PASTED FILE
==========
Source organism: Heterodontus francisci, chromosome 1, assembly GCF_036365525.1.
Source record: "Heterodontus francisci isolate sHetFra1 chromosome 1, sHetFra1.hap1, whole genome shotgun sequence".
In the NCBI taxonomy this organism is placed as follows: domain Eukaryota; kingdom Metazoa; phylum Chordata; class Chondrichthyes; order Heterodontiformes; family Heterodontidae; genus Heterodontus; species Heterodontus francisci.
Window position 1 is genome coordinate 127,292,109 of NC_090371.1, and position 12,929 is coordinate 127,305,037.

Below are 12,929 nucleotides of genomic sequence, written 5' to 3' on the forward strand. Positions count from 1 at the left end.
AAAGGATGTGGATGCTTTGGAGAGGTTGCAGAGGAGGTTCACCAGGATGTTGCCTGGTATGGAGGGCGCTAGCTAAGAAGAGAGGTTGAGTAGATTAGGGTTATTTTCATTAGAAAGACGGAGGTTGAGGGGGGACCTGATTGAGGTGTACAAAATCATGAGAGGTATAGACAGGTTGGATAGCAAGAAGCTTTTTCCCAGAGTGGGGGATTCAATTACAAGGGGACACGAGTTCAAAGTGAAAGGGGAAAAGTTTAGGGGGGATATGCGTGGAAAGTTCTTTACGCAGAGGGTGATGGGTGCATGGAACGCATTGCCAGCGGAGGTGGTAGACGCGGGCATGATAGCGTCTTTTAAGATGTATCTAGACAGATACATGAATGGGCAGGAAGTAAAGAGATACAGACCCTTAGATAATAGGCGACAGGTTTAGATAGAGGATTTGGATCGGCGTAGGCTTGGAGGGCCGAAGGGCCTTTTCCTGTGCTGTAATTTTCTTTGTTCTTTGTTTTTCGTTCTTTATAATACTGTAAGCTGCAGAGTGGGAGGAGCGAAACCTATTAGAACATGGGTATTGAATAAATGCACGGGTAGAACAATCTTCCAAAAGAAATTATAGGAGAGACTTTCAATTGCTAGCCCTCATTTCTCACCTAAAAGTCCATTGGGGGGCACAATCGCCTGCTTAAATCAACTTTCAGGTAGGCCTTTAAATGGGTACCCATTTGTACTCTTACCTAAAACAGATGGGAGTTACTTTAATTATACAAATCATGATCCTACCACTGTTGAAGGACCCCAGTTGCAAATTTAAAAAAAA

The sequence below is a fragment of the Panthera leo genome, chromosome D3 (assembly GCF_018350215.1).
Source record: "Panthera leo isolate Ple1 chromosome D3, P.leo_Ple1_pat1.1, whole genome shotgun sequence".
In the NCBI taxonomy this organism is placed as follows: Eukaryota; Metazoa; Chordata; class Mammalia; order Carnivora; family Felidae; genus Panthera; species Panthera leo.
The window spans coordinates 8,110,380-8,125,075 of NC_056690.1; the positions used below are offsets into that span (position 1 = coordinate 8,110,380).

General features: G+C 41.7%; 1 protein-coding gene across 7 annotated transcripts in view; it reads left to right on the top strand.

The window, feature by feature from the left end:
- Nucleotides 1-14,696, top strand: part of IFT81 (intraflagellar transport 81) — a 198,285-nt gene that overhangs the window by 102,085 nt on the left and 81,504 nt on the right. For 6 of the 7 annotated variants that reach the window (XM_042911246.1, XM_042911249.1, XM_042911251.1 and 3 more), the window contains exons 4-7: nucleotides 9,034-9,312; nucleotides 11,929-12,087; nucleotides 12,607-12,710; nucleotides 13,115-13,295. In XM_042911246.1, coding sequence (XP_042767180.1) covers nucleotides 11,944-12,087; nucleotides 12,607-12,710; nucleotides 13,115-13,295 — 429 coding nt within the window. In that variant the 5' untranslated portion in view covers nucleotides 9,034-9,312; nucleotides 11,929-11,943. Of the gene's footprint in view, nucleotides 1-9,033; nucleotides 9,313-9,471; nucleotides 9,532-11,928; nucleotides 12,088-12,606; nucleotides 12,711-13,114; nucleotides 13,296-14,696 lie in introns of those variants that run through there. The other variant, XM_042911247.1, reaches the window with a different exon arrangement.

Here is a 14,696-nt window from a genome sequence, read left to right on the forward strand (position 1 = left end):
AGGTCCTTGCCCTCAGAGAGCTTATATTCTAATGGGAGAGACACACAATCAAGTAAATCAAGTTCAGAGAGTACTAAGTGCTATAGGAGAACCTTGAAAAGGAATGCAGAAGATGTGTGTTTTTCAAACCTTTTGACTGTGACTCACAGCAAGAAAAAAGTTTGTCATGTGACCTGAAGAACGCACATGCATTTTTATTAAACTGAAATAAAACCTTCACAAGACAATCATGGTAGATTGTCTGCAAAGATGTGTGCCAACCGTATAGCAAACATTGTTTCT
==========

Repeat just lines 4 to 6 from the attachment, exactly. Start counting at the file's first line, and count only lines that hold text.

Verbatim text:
Window position 1 is genome coordinate 127,292,109 of NC_090371.1, and position 12,929 is coordinate 127,305,037.

Below are 12,929 nucleotides of genomic sequence, written 5' to 3' on the forward strand. Positions count from 1 at the left end.
AAAGGATGTGGATGCTTTGGAGAGGTTGCAGAGGAGGTTCACCAGGATGTTGCCTGGTATGGAGGGCGCTAGCTAAGAAGAGAGGTTGAGTAGATTAGGGTTATTTTCATTAGAAAGACGGAGGTTGAGGGGGGACCTGATTGAGGTGTACAAAATCATGAGAGGTATAGACAGGTTGGATAGCAAGAAGCTTTTTCCCAGAGTGGGGGATTCAATTACAAGGGGACACGAGTTCAAAGTGAAAGGGGAAAAGTTTAGGGGGGATATGCGTGGAAAGTTCTTTACGCAGAGGGTGATGGGTGCATGGAACGCATTGCCAGCGGAGGTGGTAGACGCGGGCATGATAGCGTCTTTTAAGATGTATCTAGACAGATACATGAATGGGCAGGAAGTAAAGAGATACAGACCCTTAGATAATAGGCGACAGGTTTAGATAGAGGATTTGGATCGGCGTAGGCTTGGAGGGCCGAAGGGCCTTTTCCTGTGCTGTAATTTTCTTTGTTCTTTGTTTTTCGTTCTTTATAATACTGTAAGCTGCAGAGTGGGAGGAGCGAAACCTATTAGAACATGGGTATTGAATAAATGCACGGGTAGAACAATCTTCCAAAAGAAATTATAGGAGAGACTTTCAATTGCTAGCCCTCATTTCTCACCTAAAAGTCCATTGGGGGGCACAATCGCCTGCTTAAATCAACTTTCAGGTAGGCCTTTAAATGGGTACCCATTTGTACTCTTACCTAAAACAGATGGGAGTTACTTTAATTATACAAATCATGATCCTACCACTGTTGAAGGACCCCAGTTGCAAATTTAAAAAAAA